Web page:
As for Ellis, his run was of course truncated due to the furore over “Shoot” (which, if published, would almost certainly have been his best issue on the title). I’m not massively keen on his initial arc, Haunted, though it has its fans. I think he really comes into his own with the four single-issue stories that follow – with his final issue, Telling Tales (#143) the best of the lot. Still, there are so few issues that picking up his entire run hardly breaks the bank, and it is Ellis.
Brian Azzarello Era (#144-174)
There are people who may tell you the Azzarello era of Hellblazer is great. These people are wrong. If you must investigate for yourself, then give his first arc, Hard Time (#146-150) a go. It’s about as good as it gets – as the run goes on, it really does fall to utterly catastrophic pieces. Don’t bother with the two Darko Macan issues that precede Azzarello, either.
Mike Carey Era (#175-215)
I really like the first two issues (#175-176) of Carey’s run, which return him briefly to Liverpool (Carey’s home town as well as Constantine’s), have art by Steve Dillon, and introduce the excellent Angie Spatchcock. After that, though, I find the run a bit patchy. The first arc proper, Red Sepulchre, which follows on from the introductory two-parter, is quite decent – but the run later gets bogged down in stuff with Swamp Thing that, while perhaps harking back to the roots of the character, feels a bit out of place. The celebratory Issue #200 is worth checking in on, though, featuring as it does guest appearances from artists and characters of Hellblazer past.
Denise Mina Era (#216-229)
An underrated run, this. Although ostensibly split into shorter arcs, it’s another longer-form story line, predominantly set in and around Mina’s native Glasgow. Try the first part, Empathy is the Enemy (#216-222) and if you like what it’s doing, the second half is worth sticking with as well.
Andy Diggle Era (#230-249)
Truncated by Diggle’s sudden move to a Marvel exclusive contract, this run consists of a number of shorter storylines and shows a really strong grasp on the character. In at the Deep End (#230-231) and Joyride (#234-237) are both pretty great. There’s also a break for a good two-parter, Newcastle Calling (#245-246) set back in Constantine’s punk days by Jason Aaron, with art by the great Sean Murphy. With his closing three-part arc, The Roots of Coincidence (#247-249), Diggle starts to set in motion a move back towards the slicker, more confident John Constantine of the early (even pre-Delano) days – but with his departure, it stops short in preparation for the next run…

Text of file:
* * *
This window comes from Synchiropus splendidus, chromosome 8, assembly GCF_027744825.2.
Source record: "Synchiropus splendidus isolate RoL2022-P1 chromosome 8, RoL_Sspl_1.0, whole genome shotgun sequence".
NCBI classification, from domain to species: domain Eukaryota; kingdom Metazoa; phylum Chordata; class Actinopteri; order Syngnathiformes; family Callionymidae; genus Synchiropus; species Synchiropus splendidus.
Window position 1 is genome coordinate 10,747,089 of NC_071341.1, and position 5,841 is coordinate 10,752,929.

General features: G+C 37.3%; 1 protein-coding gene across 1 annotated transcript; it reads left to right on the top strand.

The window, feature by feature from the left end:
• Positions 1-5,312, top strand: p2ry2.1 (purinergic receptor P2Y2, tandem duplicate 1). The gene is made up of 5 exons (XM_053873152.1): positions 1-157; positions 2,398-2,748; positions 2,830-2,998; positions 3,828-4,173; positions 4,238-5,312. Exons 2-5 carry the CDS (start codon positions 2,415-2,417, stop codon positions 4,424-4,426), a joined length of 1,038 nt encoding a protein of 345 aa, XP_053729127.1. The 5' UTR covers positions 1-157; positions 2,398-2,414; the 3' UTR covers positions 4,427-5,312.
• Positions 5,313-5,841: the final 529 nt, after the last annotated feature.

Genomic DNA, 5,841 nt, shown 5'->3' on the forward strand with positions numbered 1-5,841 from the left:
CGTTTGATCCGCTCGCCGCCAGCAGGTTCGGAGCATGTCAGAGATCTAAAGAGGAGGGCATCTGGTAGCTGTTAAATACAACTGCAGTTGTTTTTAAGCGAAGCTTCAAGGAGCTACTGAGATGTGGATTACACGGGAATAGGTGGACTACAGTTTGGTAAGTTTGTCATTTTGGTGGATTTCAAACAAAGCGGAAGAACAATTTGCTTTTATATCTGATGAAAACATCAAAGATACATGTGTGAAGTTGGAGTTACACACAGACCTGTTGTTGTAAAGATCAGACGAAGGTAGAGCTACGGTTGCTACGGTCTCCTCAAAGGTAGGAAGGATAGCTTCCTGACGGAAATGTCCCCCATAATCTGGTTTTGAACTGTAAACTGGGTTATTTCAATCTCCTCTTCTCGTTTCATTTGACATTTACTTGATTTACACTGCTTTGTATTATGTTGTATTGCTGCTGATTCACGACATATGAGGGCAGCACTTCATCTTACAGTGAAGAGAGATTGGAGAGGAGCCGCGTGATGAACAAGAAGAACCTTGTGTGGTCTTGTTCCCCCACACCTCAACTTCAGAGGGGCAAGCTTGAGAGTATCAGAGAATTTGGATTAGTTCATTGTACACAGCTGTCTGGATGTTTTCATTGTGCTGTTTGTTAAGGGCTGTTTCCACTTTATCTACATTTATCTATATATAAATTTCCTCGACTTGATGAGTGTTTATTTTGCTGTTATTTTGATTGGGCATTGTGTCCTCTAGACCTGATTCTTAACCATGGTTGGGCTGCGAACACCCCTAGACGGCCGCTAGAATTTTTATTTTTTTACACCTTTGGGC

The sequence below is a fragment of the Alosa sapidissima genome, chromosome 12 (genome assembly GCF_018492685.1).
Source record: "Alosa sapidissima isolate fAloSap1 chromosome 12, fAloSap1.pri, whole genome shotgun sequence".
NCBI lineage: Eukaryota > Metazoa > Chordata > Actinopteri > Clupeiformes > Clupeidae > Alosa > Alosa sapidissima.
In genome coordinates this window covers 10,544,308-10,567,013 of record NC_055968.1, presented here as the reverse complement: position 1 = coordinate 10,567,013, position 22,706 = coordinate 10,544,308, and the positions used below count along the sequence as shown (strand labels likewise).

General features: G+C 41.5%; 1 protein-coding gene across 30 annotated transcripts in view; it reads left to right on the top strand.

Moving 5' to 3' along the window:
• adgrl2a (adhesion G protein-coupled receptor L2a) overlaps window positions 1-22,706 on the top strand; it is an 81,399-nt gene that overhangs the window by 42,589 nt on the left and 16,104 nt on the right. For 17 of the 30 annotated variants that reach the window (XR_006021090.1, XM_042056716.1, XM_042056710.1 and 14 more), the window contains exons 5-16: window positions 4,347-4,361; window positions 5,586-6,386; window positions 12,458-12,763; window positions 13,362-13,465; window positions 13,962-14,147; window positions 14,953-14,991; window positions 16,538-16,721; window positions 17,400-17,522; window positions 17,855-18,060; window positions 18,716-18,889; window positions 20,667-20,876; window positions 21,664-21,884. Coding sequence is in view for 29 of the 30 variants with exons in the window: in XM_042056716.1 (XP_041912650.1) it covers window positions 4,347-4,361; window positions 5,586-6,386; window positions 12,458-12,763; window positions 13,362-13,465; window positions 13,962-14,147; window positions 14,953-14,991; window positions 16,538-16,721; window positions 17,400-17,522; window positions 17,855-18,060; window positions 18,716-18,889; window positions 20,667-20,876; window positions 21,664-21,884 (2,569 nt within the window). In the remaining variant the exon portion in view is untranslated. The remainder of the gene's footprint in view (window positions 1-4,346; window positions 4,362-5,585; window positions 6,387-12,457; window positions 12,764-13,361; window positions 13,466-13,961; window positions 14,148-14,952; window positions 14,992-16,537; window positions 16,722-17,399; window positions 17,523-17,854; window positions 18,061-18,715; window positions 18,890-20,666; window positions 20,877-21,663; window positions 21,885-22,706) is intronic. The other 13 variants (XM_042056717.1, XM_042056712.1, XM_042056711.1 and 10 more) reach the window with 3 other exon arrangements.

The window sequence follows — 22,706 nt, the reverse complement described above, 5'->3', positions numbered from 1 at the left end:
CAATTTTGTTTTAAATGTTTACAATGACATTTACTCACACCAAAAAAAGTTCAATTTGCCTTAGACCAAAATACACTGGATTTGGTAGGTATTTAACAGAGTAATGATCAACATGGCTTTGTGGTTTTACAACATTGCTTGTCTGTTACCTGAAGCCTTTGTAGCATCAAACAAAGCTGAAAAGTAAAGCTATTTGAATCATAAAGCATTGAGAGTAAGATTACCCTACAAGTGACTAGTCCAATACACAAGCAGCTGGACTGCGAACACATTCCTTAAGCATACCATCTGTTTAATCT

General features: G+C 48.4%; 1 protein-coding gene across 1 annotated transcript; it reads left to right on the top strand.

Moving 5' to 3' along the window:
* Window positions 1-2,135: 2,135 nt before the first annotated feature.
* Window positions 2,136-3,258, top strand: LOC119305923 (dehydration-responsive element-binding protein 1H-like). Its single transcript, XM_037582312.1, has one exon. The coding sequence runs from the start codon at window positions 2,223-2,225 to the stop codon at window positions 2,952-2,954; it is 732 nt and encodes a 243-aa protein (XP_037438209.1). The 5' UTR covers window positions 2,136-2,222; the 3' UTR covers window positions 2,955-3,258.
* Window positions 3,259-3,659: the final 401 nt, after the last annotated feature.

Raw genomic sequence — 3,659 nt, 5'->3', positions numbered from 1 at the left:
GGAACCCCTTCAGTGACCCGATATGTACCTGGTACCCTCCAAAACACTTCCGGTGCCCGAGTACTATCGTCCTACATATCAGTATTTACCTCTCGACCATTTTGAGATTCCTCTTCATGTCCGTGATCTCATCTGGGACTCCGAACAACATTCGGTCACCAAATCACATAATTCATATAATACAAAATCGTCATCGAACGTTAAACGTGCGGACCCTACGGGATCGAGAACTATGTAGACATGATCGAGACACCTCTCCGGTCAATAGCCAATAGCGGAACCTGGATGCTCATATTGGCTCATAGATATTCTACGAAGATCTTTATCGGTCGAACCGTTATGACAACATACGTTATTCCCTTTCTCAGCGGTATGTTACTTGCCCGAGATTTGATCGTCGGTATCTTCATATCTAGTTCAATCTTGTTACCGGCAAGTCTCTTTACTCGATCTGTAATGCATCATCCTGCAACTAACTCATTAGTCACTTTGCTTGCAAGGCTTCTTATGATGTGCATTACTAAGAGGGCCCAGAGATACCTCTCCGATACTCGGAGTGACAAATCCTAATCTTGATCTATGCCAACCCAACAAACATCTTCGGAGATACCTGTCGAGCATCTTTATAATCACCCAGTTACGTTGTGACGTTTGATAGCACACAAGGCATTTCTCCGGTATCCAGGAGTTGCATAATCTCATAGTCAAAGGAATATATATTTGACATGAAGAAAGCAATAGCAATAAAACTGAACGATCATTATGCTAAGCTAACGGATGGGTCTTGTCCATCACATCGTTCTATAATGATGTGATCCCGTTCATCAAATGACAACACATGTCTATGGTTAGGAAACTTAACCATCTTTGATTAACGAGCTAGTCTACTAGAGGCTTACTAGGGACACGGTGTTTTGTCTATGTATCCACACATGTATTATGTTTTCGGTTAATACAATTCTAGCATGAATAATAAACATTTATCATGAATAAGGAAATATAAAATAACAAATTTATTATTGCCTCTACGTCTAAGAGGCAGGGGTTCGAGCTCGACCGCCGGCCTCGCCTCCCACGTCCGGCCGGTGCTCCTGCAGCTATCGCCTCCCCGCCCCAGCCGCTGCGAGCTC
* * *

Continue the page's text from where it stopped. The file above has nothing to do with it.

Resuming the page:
Peter Milligan Era (#250-300)
Still more recent in the memory, Milligan’s run is pretty up and down in nature, and is perhaps coloured now by the knowledge that everything in it heads towards the character’s final ending – even though it never began with that intent. Scab (#251-253) is quite good, as is Hooked (#256-258). The Long Crap Friday (#260), meanwhile, is the better of two one-shots that both feature utterly amazing pencil-based art from Simon Bisley. But after that, things falter somewhat – India (#261-264) is a bit dull, although the punk-based No Future (#265-266) is quite fun, with the return of Bisley to boot.
By this point, at least, you’ll probably have an idea of whether you want to carry on with the really quite drawn-out final few storylines (I didn’t, to be honest) – particularly when Shade the Changing Man gets involved. If you like Milligan’s style, there’s still stuff to enjoy, but otherwise (and with a brief stopoff for John and Epiphany’s wedding in #275) you might just be best skipping on to Death and Cigarettes (#298-300) just to see how it all ends…